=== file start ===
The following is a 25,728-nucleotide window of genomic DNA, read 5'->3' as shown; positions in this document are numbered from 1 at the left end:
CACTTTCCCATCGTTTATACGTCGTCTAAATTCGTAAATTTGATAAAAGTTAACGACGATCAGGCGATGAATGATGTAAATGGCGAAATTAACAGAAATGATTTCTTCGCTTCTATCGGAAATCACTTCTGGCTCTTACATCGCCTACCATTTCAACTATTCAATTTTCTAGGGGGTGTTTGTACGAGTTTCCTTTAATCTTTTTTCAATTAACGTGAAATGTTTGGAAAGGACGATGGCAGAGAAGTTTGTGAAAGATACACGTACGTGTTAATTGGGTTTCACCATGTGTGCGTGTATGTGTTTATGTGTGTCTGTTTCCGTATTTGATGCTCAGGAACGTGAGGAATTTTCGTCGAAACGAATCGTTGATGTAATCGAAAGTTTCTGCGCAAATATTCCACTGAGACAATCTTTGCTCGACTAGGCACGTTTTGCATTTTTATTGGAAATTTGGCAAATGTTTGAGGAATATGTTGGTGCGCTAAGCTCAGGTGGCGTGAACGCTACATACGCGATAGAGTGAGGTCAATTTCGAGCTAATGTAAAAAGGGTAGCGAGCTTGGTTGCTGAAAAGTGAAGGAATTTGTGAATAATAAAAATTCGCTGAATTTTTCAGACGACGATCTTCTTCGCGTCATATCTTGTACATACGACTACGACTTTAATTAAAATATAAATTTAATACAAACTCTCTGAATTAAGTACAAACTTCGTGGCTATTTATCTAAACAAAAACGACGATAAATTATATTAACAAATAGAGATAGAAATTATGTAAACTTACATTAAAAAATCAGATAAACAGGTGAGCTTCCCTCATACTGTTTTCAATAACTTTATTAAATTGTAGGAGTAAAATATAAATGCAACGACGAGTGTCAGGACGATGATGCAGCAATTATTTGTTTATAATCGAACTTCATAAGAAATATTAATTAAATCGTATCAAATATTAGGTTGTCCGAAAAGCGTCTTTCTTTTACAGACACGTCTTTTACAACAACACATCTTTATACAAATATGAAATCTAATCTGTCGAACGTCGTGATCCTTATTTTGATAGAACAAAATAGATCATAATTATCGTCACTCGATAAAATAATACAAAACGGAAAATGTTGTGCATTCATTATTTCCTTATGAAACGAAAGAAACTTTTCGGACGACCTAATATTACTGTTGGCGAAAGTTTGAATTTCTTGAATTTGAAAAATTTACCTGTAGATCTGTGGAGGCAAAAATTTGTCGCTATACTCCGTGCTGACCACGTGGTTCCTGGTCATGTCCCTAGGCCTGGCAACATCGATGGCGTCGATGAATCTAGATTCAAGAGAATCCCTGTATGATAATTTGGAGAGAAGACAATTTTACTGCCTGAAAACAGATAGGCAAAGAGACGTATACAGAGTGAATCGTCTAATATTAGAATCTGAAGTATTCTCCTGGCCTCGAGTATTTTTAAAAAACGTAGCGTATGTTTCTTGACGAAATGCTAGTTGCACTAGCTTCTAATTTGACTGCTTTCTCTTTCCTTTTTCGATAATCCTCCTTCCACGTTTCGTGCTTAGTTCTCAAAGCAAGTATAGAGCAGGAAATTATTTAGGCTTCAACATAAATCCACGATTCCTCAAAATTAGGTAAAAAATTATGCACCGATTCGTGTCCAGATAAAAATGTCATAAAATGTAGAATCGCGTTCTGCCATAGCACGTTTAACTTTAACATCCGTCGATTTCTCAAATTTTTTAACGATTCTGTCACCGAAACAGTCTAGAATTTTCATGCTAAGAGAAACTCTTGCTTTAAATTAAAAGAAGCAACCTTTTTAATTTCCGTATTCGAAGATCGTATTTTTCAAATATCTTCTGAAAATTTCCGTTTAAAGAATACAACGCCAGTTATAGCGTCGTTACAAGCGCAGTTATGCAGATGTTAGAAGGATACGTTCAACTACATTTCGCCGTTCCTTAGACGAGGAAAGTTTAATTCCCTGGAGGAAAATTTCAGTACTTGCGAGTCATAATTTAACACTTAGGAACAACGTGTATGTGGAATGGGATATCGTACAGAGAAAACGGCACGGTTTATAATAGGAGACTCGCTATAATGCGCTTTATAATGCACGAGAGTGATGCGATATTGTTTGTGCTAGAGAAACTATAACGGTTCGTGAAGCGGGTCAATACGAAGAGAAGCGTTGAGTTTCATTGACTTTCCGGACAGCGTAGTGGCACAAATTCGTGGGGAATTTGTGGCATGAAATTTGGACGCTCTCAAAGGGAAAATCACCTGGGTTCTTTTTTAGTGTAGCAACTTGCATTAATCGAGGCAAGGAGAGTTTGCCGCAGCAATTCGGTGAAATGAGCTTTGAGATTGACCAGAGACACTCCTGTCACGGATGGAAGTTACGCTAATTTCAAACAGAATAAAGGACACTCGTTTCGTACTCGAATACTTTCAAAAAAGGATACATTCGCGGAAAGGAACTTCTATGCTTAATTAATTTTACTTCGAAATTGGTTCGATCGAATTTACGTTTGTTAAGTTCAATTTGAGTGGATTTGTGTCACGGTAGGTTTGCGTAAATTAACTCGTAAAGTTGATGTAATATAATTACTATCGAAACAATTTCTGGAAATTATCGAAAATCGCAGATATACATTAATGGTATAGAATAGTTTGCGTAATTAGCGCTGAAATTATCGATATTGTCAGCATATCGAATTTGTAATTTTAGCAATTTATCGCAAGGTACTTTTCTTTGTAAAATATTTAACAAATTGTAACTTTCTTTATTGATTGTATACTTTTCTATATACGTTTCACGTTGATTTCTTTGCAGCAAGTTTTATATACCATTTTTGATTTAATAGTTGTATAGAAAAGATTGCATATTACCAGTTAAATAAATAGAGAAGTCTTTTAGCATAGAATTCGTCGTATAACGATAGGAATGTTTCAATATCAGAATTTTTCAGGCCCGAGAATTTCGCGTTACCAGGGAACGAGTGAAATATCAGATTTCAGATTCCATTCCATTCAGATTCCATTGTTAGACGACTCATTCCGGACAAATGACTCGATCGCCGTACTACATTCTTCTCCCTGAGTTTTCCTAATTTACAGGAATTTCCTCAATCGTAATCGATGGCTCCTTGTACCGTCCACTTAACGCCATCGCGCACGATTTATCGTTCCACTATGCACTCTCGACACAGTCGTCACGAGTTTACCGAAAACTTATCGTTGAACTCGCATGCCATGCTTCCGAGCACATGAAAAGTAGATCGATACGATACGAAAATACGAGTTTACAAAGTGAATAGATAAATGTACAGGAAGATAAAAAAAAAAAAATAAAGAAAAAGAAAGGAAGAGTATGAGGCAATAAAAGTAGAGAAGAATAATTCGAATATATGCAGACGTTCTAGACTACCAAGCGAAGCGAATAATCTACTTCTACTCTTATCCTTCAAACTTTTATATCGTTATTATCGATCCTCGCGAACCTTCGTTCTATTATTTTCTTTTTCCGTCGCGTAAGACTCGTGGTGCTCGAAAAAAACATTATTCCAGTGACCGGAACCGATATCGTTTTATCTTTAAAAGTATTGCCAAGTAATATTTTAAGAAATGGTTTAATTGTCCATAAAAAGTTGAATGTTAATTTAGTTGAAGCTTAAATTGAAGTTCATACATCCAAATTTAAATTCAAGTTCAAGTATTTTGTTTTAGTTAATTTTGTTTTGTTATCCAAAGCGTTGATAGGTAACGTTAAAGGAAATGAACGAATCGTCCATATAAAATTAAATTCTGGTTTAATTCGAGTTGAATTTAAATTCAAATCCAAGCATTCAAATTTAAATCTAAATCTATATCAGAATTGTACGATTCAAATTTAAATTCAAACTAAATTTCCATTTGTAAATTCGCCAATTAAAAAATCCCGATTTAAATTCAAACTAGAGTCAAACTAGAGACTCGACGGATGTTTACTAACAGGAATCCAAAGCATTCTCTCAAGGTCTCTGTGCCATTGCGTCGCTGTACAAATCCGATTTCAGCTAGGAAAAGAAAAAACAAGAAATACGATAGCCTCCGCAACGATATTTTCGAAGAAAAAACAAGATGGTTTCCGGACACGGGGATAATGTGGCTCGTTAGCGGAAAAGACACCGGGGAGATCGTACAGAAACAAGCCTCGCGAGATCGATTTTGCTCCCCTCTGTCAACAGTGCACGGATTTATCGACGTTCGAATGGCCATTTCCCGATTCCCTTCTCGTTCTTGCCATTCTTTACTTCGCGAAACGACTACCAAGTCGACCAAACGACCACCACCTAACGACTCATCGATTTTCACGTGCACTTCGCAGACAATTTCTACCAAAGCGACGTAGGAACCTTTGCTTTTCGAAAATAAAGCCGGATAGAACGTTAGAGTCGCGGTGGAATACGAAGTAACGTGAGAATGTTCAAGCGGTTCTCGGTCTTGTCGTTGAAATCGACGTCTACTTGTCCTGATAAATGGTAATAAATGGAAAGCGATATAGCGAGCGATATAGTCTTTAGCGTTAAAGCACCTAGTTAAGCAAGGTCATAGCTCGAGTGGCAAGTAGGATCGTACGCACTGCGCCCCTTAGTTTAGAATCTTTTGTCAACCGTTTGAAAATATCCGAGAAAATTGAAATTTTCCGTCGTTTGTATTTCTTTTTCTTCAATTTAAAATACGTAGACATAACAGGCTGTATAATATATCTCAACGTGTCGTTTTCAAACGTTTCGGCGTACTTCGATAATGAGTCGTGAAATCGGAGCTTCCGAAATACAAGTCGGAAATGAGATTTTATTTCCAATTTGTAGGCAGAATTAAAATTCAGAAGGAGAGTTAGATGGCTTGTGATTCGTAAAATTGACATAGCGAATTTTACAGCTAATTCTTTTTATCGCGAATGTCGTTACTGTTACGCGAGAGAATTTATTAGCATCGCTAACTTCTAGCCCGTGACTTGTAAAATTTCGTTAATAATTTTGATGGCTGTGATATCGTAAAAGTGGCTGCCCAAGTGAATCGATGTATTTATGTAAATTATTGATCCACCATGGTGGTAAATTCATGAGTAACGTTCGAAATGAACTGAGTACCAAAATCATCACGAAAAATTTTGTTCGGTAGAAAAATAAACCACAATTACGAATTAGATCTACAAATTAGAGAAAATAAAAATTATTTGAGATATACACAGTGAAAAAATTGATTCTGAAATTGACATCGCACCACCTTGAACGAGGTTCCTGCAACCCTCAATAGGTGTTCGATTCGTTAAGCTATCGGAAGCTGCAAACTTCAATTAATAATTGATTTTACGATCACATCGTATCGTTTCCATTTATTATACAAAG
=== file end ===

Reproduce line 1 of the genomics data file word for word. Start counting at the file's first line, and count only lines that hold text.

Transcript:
The following is a 25,728-nucleotide window of genomic DNA, read 5'->3' as shown; positions in this document are numbered from 1 at the left end: